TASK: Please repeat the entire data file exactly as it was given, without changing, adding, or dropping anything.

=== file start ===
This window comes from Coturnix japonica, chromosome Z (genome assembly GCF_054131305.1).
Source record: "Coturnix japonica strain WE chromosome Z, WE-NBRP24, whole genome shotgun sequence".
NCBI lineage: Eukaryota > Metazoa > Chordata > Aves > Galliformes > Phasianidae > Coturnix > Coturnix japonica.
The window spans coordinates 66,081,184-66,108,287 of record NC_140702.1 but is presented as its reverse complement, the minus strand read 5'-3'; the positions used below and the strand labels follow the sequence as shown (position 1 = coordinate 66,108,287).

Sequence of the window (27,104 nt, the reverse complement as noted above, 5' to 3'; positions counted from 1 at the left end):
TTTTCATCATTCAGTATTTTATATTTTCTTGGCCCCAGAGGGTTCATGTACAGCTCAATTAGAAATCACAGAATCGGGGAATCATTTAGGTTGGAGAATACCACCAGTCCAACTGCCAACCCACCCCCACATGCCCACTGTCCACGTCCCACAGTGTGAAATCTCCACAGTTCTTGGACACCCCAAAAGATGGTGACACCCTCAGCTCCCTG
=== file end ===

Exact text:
This window comes from Coturnix japonica, chromosome Z (genome assembly GCF_054131305.1).
Source record: "Coturnix japonica strain WE chromosome Z, WE-NBRP24, whole genome shotgun sequence".
NCBI lineage: Eukaryota > Metazoa > Chordata > Aves > Galliformes > Phasianidae > Coturnix > Coturnix japonica.
The window spans coordinates 66,081,184-66,108,287 of record NC_140702.1 but is presented as its reverse complement, the minus strand read 5'-3'; the positions used below and the strand labels follow the sequence as shown (position 1 = coordinate 66,108,287).

Sequence of the window (27,104 nt, the reverse complement as noted above, 5' to 3'; positions counted from 1 at the left end):
TTTTCATCATTCAGTATTTTATATTTTCTTGGCCCCAGAGGGTTCATGTACAGCTCAATTAGAAATCACAGAATCGGGGAATCATTTAGGTTGGAGAATACCACCAGTCCAACTGCCAACCCACCCCCACATGCCCACTGTCCACGTCCCACAGTGTGAAATCTCCACAGTTCTTGGACACCCCAAAAGATGGTGACACCCTCAGCTCCCTG